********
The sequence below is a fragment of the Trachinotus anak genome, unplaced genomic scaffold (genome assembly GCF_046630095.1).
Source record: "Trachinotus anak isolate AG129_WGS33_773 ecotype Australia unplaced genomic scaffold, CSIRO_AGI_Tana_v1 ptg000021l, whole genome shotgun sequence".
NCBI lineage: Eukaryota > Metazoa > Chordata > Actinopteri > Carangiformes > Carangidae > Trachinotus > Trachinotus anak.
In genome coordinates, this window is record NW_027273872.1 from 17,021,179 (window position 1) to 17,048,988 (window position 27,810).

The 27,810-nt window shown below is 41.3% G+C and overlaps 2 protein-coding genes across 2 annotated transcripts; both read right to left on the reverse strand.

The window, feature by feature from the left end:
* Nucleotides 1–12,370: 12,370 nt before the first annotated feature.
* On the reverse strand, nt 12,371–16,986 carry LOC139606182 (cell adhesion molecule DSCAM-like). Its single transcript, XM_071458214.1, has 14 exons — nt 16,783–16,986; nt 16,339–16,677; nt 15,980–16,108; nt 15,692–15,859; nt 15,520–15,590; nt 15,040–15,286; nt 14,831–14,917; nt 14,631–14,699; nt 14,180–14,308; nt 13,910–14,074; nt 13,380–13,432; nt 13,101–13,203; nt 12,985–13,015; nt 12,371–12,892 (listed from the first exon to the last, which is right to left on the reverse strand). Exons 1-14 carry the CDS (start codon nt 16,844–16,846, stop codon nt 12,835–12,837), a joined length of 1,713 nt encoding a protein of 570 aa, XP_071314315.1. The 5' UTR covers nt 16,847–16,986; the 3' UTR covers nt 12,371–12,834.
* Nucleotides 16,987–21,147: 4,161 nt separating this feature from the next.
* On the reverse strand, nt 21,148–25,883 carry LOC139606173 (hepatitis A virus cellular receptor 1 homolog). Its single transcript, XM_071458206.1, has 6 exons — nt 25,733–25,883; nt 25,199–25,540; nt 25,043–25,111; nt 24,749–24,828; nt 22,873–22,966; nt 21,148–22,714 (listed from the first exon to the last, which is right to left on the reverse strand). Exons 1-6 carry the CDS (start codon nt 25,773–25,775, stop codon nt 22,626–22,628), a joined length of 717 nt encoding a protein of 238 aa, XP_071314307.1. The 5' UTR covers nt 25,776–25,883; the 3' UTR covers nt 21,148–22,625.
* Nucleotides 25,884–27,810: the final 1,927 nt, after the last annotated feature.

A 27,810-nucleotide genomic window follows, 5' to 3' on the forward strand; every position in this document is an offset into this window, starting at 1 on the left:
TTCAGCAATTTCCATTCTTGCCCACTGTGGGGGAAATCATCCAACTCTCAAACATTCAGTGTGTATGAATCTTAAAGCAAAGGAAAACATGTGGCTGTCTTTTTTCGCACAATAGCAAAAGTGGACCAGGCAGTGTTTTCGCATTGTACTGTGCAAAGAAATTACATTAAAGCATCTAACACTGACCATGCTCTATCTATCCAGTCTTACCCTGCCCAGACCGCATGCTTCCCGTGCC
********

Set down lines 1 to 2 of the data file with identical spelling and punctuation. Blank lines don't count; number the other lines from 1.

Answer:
The sequence below is a fragment of the Trachinotus anak genome, unplaced genomic scaffold (genome assembly GCF_046630095.1).
Source record: "Trachinotus anak isolate AG129_WGS33_773 ecotype Australia unplaced genomic scaffold, CSIRO_AGI_Tana_v1 ptg000021l, whole genome shotgun sequence".